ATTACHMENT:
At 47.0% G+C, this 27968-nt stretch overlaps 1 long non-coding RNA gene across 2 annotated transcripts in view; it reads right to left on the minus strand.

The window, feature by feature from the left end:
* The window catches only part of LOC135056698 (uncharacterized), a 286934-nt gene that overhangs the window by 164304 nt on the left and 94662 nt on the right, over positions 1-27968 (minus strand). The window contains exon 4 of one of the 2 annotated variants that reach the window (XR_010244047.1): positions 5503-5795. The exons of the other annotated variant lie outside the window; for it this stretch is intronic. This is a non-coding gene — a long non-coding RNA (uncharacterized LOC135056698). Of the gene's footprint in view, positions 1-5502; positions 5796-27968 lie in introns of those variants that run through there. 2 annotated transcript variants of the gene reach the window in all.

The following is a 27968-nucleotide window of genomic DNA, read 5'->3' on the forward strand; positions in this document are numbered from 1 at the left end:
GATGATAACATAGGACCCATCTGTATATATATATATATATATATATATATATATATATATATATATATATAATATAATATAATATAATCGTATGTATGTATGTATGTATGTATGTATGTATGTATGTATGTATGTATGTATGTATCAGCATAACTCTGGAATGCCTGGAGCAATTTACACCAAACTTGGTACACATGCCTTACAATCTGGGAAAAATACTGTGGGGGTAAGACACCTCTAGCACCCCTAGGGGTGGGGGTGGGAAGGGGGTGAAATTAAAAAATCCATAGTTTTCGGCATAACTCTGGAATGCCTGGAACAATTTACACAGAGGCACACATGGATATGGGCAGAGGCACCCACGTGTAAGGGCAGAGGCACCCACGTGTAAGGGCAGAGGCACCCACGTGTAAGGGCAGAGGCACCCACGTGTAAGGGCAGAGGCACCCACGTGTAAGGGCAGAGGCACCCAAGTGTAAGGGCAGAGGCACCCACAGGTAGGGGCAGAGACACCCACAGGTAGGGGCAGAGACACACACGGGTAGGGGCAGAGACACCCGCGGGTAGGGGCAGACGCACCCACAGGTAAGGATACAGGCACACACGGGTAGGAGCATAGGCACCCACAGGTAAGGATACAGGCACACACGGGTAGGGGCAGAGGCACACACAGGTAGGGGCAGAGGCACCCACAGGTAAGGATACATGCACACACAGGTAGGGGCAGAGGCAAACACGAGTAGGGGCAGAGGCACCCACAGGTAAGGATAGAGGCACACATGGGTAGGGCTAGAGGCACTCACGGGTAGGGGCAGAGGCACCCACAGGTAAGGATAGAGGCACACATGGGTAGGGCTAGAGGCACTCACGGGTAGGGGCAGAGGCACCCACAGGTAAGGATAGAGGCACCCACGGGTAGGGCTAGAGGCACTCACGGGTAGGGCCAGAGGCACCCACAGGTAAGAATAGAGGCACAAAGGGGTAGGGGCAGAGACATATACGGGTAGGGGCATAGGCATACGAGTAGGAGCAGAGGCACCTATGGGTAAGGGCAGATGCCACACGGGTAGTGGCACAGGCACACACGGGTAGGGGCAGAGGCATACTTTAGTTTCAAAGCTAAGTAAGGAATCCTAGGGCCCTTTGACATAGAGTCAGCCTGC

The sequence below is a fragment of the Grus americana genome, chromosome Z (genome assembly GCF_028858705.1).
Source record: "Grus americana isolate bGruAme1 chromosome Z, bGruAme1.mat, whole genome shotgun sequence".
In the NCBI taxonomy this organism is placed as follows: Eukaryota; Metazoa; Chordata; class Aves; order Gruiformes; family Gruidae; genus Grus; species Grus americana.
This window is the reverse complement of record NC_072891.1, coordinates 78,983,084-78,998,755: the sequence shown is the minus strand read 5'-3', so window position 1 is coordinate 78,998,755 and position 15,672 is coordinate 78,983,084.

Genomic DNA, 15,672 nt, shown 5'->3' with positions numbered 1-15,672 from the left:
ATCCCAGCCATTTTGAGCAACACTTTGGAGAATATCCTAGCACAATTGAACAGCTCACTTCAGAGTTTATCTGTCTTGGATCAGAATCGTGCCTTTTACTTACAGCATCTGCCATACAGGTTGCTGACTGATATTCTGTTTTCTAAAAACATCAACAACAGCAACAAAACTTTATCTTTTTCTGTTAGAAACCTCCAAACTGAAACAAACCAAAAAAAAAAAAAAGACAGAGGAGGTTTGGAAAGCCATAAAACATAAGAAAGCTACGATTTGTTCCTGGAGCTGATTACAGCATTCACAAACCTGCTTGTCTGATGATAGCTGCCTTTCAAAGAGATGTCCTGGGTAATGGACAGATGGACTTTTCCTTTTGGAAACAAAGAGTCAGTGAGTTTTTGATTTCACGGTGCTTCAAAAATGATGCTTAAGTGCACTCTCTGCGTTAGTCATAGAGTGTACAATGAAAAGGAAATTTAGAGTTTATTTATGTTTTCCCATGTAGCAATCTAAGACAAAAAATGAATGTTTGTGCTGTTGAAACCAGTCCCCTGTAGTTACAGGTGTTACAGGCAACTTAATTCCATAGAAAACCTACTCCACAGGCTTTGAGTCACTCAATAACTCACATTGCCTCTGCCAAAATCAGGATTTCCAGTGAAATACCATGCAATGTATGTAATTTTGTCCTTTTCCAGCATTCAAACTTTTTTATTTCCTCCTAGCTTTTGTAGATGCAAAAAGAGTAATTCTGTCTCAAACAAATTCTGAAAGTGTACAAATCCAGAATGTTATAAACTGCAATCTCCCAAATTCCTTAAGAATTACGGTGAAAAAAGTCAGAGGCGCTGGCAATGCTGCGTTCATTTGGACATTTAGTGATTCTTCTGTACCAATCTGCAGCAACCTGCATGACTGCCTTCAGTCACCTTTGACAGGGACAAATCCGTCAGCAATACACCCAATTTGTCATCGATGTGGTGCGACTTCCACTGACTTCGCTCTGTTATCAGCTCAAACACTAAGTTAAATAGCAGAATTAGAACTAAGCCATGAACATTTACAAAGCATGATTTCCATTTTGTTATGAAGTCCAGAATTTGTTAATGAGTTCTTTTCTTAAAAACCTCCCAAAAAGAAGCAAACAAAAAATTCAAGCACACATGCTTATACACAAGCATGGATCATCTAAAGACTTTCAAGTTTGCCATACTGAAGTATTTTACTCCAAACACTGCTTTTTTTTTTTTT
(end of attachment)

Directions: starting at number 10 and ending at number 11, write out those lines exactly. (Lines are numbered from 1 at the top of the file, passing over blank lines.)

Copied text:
Genomic DNA, 15,672 nt, shown 5'->3' with positions numbered 1-15,672 from the left:
ATCCCAGCCATTTTGAGCAACACTTTGGAGAATATCCTAGCACAATTGAACAGCTCACTTCAGAGTTTATCTGTCTTGGATCAGAATCGTGCCTTTTACTTACAGCATCTGCCATACAGGTTGCTGACTGATATTCTGTTTTCTAAAAACATCAACAACAGCAACAAAACTTTATCTTTTTCTGTTAGAAACCTCCAAACTGAAACAAACCAAAAAAAAAAAAAAGACAGAGGAGGTTTGGAAAGCCATAAAACATAAGAAAGCTACGATTTGTTCCTGGAGCTGATTACAGCATTCACAAACCTGCTTGTCTGATGATAGCTGCCTTTCAAAGAGATGTCCTGGGTAATGGACAGATGGACTTTTCCTTTTGGAAACAAAGAGTCAGTGAGTTTTTGATTTCACGGTGCTTCAAAAATGATGCTTAAGTGCACTCTCTGCGTTAGTCATAGAGTGTACAATGAAAAGGAAATTTAGAGTTTATTTATGTTTTCCCATGTAGCAATCTAAGACAAAAAATGAATGTTTGTGCTGTTGAAACCAGTCCCCTGTAGTTACAGGTGTTACAGGCAACTTAATTCCATAGAAAACCTACTCCACAGGCTTTGAGTCACTCAATAACTCACATTGCCTCTGCCAAAATCAGGATTTCCAGTGAAATACCATGCAATGTATGTAATTTTGTCCTTTTCCAGCATTCAAACTTTTTTATTTCCTCCTAGCTTTTGTAGATGCAAAAAGAGTAATTCTGTCTCAAACAAATTCTGAAAGTGTACAAATCCAGAATGTTATAAACTGCAATCTCCCAAATTCCTTAAGAATTACGGTGAAAAAAGTCAGAGGCGCTGGCAATGCTGCGTTCATTTGGACATTTAGTGATTCTTCTGTACCAATCTGCAGCAACCTGCATGACTGCCTTCAGTCACCTTTGACAGGGACAAATCCGTCAGCAATACACCCAATTTGTCATCGATGTGGTGCGACTTCCACTGACTTCGCTCTGTTATCAGCTCAAACACTAAGTTAAATAGCAGAATTAGAACTAAGCCATGAACATTTACAAAGCATGATTTCCATTTTGTTATGAAGTCCAGAATTTGTTAATGAGTTCTTTTCTTAAAAACCTCCCAAAAAGAAGCAAACAAAAAATTCAAGCACACATGCTTATACACAAGCATGGATCATCTAAAGACTTTCAAGTTTGCCATACTGAAGTATTTTACTCCAAACACTGCTTTTTTTTTTTTT